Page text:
Something start-up companies require besides great ideas and plenty of hard work is money—often, lots of it. Because in East Tennessee local sources of venture capital have historically been hard to come by, UT-Battelle officials identified seed funding as a critical ingredient needed to generate more business in the region.
When former Tennessee Economic Development Commissioner Alex Fischer joined Oak Ridge National Laboratory four years ago, "he recognized there is a piece of the Battelle strategy that should include venture funding," says ORNL Director Jeff Wadsworth. "At that time, Carl Kohrt, the newly appointed CEO of Battelle, had a similar vision. He brought the notion to the board and he suggested that Battelle should create a venture fund, not only for the company's own technologies but for any technologies in the domains of Battelle's interest."
As a result, Columbus, Ohio–based Battelle created Battelle Ventures, a $150 million, independent venture capital fund aimed at providing promising technology companies, in markets related to Battelle's missions, the equity dollars needed to commercialize their products. Included in the fund's scope is technology developed at ORNL and the four other national labs Battelle helps to manage.
Battelle Ventures has invested in 10 companies thus far, focusing on the information technology, homeland security, energy and nanotechnology markets. One company, New Jersey–based Multispectral Imaging, replaced its original infrared camera detection technology with infrared-sensing microcantilever arrays licensed from ORNL. (See Calculating the Odds.)
Fischer says Battelle Ventures has modified the fund's approach to investing since its inception in 2003. While promising, many technologies at ORNL and other labs are simply too early in development to warrant traditional venture dollars, he says. "There has been a shift in approach from not just simply starting up companies out of the labs but going to what we call a technology injection model. This model takes established companies and injects lab technologies as a differentiator for those companies in which Battelle Ventures is investing."
Such an example is SmartSynch, one of Battelle Ventures' early investments. The company produces wireless smart meter systems for utility customers and has been working with ORNL researchers to develop technologies the company could then license. (See Technology Spotlight.)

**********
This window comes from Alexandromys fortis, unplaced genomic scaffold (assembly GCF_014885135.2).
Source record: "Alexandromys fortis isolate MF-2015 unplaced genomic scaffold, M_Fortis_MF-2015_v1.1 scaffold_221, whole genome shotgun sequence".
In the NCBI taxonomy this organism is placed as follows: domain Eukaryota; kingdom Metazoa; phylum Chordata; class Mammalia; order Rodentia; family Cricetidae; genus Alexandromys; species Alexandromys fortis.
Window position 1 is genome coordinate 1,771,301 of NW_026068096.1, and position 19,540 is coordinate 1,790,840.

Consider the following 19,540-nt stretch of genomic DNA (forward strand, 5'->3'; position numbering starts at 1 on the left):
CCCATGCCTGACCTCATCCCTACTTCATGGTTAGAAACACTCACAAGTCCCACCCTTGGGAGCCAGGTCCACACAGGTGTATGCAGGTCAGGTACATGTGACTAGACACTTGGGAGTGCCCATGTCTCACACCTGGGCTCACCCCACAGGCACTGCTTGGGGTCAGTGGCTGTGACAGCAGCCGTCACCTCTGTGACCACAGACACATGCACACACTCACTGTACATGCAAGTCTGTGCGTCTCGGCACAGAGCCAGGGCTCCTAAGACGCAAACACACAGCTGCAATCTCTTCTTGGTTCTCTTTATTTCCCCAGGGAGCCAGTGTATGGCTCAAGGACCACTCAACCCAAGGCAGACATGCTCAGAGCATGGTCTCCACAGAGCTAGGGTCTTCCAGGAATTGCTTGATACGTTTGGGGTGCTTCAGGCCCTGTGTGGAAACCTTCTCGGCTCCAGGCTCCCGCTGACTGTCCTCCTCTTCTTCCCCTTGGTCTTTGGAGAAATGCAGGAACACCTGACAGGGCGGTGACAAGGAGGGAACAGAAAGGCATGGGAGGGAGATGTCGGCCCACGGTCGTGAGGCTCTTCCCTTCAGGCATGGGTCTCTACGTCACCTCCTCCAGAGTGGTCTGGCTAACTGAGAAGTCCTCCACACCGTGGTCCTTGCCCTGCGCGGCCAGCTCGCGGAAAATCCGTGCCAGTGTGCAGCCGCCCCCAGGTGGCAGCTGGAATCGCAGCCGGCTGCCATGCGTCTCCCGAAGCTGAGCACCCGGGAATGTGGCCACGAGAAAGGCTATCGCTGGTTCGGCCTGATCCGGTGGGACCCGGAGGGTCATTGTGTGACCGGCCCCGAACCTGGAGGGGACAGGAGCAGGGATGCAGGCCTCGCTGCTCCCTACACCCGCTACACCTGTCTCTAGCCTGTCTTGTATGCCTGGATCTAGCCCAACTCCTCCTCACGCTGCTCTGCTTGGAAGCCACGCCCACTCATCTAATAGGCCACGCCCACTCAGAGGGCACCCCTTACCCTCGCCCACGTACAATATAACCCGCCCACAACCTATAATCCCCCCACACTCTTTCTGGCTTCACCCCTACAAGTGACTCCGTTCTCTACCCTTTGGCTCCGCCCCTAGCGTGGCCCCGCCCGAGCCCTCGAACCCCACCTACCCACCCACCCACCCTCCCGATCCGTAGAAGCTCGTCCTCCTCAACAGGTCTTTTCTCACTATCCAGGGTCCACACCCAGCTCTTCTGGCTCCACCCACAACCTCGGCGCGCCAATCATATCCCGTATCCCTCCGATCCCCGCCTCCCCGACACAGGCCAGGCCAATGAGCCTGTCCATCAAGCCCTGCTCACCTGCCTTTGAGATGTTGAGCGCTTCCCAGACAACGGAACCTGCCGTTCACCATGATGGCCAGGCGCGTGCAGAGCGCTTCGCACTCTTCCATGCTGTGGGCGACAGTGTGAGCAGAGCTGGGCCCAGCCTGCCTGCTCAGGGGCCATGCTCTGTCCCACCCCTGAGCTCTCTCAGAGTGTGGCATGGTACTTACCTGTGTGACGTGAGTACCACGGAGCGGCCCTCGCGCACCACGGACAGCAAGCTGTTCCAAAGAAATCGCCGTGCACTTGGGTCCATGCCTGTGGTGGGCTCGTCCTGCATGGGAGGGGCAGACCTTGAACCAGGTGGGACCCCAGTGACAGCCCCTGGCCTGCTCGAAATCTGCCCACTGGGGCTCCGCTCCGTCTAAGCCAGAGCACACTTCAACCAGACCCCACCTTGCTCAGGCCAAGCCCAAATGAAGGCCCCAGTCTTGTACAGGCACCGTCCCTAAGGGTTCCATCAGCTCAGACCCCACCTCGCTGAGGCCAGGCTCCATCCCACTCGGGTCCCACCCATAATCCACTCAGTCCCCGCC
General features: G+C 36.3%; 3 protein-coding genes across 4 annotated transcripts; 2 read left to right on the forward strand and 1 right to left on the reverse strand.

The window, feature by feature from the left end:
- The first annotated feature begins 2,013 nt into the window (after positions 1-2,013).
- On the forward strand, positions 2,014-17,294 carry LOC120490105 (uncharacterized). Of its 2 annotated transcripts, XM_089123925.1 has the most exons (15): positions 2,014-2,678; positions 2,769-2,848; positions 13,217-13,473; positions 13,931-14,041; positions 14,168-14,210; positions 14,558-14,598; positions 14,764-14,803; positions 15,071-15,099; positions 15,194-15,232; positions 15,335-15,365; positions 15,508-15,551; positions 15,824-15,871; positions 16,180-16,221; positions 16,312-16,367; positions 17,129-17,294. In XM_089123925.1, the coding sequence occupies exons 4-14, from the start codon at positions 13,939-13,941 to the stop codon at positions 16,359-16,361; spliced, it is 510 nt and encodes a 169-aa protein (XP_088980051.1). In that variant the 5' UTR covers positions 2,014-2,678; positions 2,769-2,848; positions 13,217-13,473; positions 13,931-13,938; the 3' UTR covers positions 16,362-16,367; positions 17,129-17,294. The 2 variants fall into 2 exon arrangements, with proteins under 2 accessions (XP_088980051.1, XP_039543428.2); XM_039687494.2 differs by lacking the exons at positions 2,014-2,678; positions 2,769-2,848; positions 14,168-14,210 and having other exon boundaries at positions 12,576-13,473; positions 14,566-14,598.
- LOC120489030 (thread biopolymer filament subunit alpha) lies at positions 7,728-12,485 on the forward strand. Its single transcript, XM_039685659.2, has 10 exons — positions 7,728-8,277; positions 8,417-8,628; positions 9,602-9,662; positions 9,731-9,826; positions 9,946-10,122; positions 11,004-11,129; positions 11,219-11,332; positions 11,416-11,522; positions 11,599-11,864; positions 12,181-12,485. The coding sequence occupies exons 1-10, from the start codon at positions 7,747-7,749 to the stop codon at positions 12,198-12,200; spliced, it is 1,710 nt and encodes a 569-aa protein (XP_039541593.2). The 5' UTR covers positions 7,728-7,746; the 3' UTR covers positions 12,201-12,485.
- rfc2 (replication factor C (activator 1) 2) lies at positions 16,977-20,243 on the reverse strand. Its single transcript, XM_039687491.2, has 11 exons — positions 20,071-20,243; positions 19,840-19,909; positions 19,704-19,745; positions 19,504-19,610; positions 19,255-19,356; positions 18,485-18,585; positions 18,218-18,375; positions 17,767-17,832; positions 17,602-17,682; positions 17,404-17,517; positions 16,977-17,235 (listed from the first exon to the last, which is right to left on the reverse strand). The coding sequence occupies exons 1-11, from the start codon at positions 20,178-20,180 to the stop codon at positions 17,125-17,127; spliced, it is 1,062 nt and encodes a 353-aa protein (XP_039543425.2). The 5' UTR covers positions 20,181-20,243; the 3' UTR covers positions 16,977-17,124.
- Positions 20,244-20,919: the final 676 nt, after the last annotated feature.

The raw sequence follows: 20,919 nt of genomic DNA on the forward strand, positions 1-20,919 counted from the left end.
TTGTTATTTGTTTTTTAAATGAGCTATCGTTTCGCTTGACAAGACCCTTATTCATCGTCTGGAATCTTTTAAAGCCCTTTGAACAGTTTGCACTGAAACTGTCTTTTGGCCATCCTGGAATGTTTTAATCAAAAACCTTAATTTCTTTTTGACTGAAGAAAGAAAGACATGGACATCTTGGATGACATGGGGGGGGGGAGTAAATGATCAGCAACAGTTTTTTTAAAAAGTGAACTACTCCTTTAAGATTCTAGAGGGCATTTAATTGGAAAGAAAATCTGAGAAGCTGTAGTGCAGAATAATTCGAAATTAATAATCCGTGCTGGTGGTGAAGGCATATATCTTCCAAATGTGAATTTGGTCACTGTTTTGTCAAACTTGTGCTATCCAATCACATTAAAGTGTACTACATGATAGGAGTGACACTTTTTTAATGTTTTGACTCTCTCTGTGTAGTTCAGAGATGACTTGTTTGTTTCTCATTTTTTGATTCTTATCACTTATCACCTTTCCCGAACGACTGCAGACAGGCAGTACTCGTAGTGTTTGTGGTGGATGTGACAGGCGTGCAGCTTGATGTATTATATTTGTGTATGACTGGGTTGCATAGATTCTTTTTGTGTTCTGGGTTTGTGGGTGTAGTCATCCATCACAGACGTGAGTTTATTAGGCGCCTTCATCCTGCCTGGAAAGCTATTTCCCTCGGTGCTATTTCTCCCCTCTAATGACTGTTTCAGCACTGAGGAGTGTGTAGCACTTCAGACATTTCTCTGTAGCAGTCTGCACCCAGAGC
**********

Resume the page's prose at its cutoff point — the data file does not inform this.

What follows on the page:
Henry Jones, director of research and development at Jackson, Miss.–based Smart-Synch, followed the advice of the Laboratory's tech transfer office when it came to gleaning technologies from ORNL. "They said, yes, you can come in, you can see if we have an answer to a particular problem that you're having. If those are your expectations, you might be disappointed. But if you are really trying to develop a relationship with the Lab to work on future products then you can definitely get that at Oak Ridge," Jones says.
The debut of Battelle Ventures has served to expand the availability of local venture capital. In 2005, a group of Knoxville business leaders created a $35 million fund, Innovation Valley Venture Partners, to co-invest with Battelle Ventures, including investments prior to IVP's creation. Within the last three years, Technology 2020—which operates UT-Battelle's Center for Entrepreneurial Growth—has raised private money and secured federal matching dollars to create two funds, the Southern Appalachian Fund and Meritus Ventures, that bring more than $40 million in start-up capital to underserved areas of the Southeast.
"What we have done with Battelle Ventures and Innovation Valley Partners will have a lasting impact," Fischer says. With other funds coming on line, he adds, "you see all that effort beginning to take root in the region."
Web site provided by Oak Ridge National Laboratory's Communications and External Relations